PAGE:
Hearing loss may develop at any time during the life course. The onset can be sudden or gradual, and one or both ears can be affected. Hearing loss can result from a variety of causes (e.g., trauma, infection, genetic syndromes, aging, or excessive noise exposure), and the pathological changes may occur in one or more regions of the auditory system. Although some hearing loss might be temporary or treatable using medical or surgical methods, most hearing loss in adults is permanent or slowly progressive. When evaluating the burden of hearing loss in a population, it is important to recognize the heterogeneity in the nature and severity of hearing loss. Individuals also vary in the extent to which auditory rehabilitation, hearing aids, and hearing assistive technologies can improve their communication function (see Chapters 3 and 4). Lessening the effects of hearing loss and improving health and function are the goals of this report’s discussions. This chapter begins with an overview of data on the incidence and prevalence of hearing loss in adults and a discussion of the factors associated with the risk for hearing loss in adults and methods for prevention. Subsequent sections discuss the impact of hearing loss on individuals, their families, and society. The chapter ends with the committee’s recommendations for next steps in this area.
To develop a full understanding of the public health burden of hearing loss in adults in the United States, the committee gathered information from multiple sources in order to determine the extent to which the U.S. population is affected by hearing loss and the impact of those losses. The committee conducted extensive literature searches, with a focus primarily on articles that relied on audiometric measures of hearing; studies using self-
report were included only when they were deemed essential. Cross-sectional epidemiological studies that measure the sensitivity of the auditory system at only one point in time rarely distinguish the pattern of onset or subtype of hearing loss. Because childhood onset of hearing loss as well as most types of acquired hearing loss in adolescence and the early adult years are relatively rare, and because the most common type of hearing loss among aging adults is a slowly developing, symmetrical sensorineural hearing loss called age-related hearing loss or presbycusis, population-based cohorts primarily focus on age-related hearing loss.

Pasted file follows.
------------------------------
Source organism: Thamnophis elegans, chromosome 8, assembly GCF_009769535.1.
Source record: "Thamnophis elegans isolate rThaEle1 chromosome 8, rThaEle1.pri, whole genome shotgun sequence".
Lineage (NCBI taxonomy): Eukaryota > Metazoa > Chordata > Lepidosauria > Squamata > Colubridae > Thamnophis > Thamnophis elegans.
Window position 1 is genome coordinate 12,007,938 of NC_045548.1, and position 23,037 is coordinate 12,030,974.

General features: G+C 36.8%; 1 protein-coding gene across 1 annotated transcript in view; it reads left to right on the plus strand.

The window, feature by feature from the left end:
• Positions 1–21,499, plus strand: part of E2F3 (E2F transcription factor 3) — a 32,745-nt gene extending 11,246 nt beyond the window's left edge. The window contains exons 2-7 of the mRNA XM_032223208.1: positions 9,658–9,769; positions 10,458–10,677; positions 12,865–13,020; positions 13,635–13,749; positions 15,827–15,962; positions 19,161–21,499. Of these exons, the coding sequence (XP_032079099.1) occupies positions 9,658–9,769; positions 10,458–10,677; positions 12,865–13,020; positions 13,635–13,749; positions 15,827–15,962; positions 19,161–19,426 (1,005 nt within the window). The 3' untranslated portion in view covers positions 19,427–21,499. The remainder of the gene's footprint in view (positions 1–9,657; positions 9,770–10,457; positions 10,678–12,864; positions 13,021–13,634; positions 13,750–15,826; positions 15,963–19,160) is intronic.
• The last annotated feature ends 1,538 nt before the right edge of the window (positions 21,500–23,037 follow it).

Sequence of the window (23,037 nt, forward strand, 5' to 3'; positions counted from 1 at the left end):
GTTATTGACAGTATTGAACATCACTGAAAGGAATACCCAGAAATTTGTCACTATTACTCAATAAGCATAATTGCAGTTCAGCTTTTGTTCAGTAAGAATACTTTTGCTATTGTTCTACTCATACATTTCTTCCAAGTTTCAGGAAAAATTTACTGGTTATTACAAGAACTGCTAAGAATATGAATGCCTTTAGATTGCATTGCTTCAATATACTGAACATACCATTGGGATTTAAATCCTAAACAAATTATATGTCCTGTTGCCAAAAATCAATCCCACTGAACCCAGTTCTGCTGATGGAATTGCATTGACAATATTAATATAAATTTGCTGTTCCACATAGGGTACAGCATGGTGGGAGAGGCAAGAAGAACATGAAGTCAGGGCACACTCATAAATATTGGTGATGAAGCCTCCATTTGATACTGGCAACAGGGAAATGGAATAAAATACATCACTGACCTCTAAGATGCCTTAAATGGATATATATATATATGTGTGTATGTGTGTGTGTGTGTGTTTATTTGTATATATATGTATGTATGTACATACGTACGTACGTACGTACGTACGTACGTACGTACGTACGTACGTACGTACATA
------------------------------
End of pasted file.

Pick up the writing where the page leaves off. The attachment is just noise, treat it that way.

DISTRIBUTION OF HEARING LOSS
Studies examining the incidence and prevalence of hearing loss include those that track a number of health outcomes in a cohort (e.g., the Framingham Heart Study, Baltimore Longitudinal Study of Aging) and a few population-based studies that are focused on hearing (e.g., Blue Mountains Hearing Study, Epidemiology of Hearing Loss Study) (see Box 2-1). Information on the extent of hearing loss in military personnel and veterans has been explored in several recent Institute of Medicine reports (IOM, 2006, 2014).
Incidence of Hearing Loss
In addition to providing estimates of the risk of developing a disorder, studies of incidence measure the relative risk associated with such characteristics as age, sex, and race as well as potentially modifiable exposures and other factors that may add prospective evidence for identifying causal pathways. The few studies that have measured the incidence of hearing loss are summarized in Table 2-1. Study designs and methods varied across studies, with only two of the cohorts using traditional population-based designs (Cruickshanks et al., 2003, 2010a, 2015b; Mitchell et al., 2011) and one (Fischer et al., 2015) based on the offspring of one of the population-based cohorts. The other studies employed selection criteria at baseline that may have resulted in a healthier than average sample (Brant and Fozard, 1990; Brant et al., 1996; Gates and Cooper, 1991; Gates et al., 1990; Mościcki et al., 1985) or used very small samples not intended to be representative of the general population of adults (Davis et al., 1990). All but the Baltimore Longitudinal Study of Aging (BLSA), which used Békésy audiometry (a form of automated audiometry), used traditional audiometric assessments of hearing thresholds. The definitions of hearing loss cases varied slightly by frequencies included in the pure tone average. They also differed in that some required bilateral hearing loss (defined by hearing loss in both ears based on the better ear) while others (using the hearing in the worse ear to define cases) included unilateral and bilateral cases. The length of follow-up time varied from 2 to 15 years, with most reporting 5-year event rates. The Epidemiology of Hearing Loss Study (Cruickshanks et al., 2003) and the Beaver Dam Offspring Study (Fischer et al., 2015) cohorts had predominately non-Hispanic white participants. Other cohorts did not report the race/ethnic distributions of their samples, and no data were presented stratifying on race/ethnicity, which suggests, given the demographics of their catchment areas, that the majority of participants also were non-Hispanic white. The committee is not aware of any other published reports of the incidence of hearing loss measured by audiometry in minority populations in the United States.